Author: Robert Jones, Law Works P.C.
Editor: Ben Hanuka, Law Works P.C.

In Trillium Motor World Ltd. v. Cassels Brock & Blackwell LLP, an October 10, 2018, decision of the Ontario Superior Court, the court held that the defendant Cassels Brock & Blackwell LLP (the “law firm”) was liable to pay the costs of administering the proceeds of the judgment to the class members, and that it was not appropriate to reconsider substantive issues in the litigation at the point of quantifying damages. (Our blog articles about earlier phases of this proceeding may be found here and here.)

Key facts

During the 2009 financial crisis, General Motors of Canada Inc. (“GM”) signed a bailout agreement with the Government of Canada. As a condition of the funding, GM was required to terminate some of its franchisee dealerships.

GM offered 240 of its dealers Wind-Down Agreements (“WDAs”). In exchange for payment, the franchisees were required to sign a release in favour of GM which covered claims under the Wishart Act. The WDAs had a tight deadline for acceptance and required the franchisees to obtain a certificate of independent legal advice.

A total of 202 GM dealers signed the WDAs. Of these 202 dealers, 181 opted-in to a class action lawsuit against GM. Trillium Motor World Ltd. (“Trillium”) was the representative plaintiff. They alleged that GM breached the duty of good faith by imposing such a strict deadline for acceptance of the WDAs.

Trillium also sued the law firm, alleging that it breached fiduciary duties owed to the class members by acting in a conflict of interest and was negligent in providing to them the certificates of independent legal advice.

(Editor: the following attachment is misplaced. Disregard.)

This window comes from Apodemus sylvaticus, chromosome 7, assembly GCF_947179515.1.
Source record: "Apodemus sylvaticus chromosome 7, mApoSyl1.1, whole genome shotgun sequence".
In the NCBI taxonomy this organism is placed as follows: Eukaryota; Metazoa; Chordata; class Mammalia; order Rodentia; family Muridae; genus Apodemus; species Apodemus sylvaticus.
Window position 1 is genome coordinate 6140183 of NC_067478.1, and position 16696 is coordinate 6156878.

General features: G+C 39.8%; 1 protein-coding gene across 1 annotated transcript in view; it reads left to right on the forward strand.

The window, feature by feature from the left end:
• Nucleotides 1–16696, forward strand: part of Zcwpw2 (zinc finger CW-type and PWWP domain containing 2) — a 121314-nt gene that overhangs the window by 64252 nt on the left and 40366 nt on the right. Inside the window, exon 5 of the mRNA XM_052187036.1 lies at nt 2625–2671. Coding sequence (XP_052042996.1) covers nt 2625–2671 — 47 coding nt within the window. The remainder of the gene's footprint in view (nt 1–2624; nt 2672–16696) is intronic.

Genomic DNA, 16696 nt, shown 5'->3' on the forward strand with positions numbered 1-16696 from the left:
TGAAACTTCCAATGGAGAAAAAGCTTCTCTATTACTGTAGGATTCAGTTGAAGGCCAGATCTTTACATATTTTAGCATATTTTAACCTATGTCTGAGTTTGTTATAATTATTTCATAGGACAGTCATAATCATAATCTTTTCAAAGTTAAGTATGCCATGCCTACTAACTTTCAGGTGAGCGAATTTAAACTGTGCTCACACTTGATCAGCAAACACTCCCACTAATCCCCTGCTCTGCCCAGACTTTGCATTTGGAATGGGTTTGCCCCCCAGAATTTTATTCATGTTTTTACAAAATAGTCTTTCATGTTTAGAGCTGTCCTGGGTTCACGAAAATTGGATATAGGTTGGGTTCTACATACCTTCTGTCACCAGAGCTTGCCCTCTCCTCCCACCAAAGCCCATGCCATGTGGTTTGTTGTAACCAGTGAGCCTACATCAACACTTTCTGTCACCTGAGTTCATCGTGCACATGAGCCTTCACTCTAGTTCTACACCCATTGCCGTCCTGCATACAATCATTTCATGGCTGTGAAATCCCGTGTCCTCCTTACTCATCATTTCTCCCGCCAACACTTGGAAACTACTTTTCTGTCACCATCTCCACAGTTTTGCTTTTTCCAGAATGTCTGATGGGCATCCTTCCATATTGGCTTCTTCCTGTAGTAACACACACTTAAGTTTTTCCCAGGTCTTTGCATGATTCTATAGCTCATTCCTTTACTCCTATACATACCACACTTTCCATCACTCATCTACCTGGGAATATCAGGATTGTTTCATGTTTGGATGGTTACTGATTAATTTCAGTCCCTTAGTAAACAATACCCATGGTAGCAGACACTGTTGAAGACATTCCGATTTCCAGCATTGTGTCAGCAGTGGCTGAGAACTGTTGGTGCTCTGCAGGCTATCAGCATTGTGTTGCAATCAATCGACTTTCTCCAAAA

The trial judge dismissed Trillium’s class action against GM, finding that GM acted in a fair and commercially reasonable manner and that the releases in the WDAs were legally valid because they satisfied the Tutor Time exception. The trial judge granted Trillium judgment against the law firm. The Ontario Court of Appeal upheld these results.

This decision is about the quantification of damages against the law firm and the costs of administering the judgment.

The law firm was liable for the costs of administering the proceeds of the judgment

The court held that the law firm was liable to reimburse Trillium for its costs in administering and distributing the proceeds of the judgment to the class members. It followed Kerr v. Danier Leather in reaching this result, which analogized the administration fees in doling out judgment proceeds to disbursements. The source of its jurisdiction was subsection s.26(9) of Ontario’s Class Proceedings Act.

The court rejected the law firm’s arguments that these costs were not pleaded by Trillium and that the law firm could be exposed to an open-ended liability. It found that Trillium’s request for any “other relief that the court deems appropriate” extended to the administration costs and decided to remain seized of the matter to ensure that the costs were reasonable.

The court refused to vary its approach to quantifying damages

The court refused to vary its approach to the quantification of damages. The formula for the quantification of damages was based on an assessed value for the loss of chance, discounted by the number of opt-outs from the class, multiplied by the number of dealers that the law firm had been retained by.

Applying this formula, the court concluded that the law firm was liable to its dealer clients for damages in the amount of $28,745,304.

The court held that it had already considered Trillium’s arguments about the bargaining power of the dealers that formed the class and the distribution of the proceeds from the WDAs. The court did not allow Trillium to relitigate these issues.

It also declined to make an adjustment for the GM dealers that later signed the WDAs. At the material time, when the law firm was in a position to negotiate on behalf of the dealers, only 202 GM dealers signed the WDAs. The court noted that the adjustment that the law firm argued for would be modest in any event.

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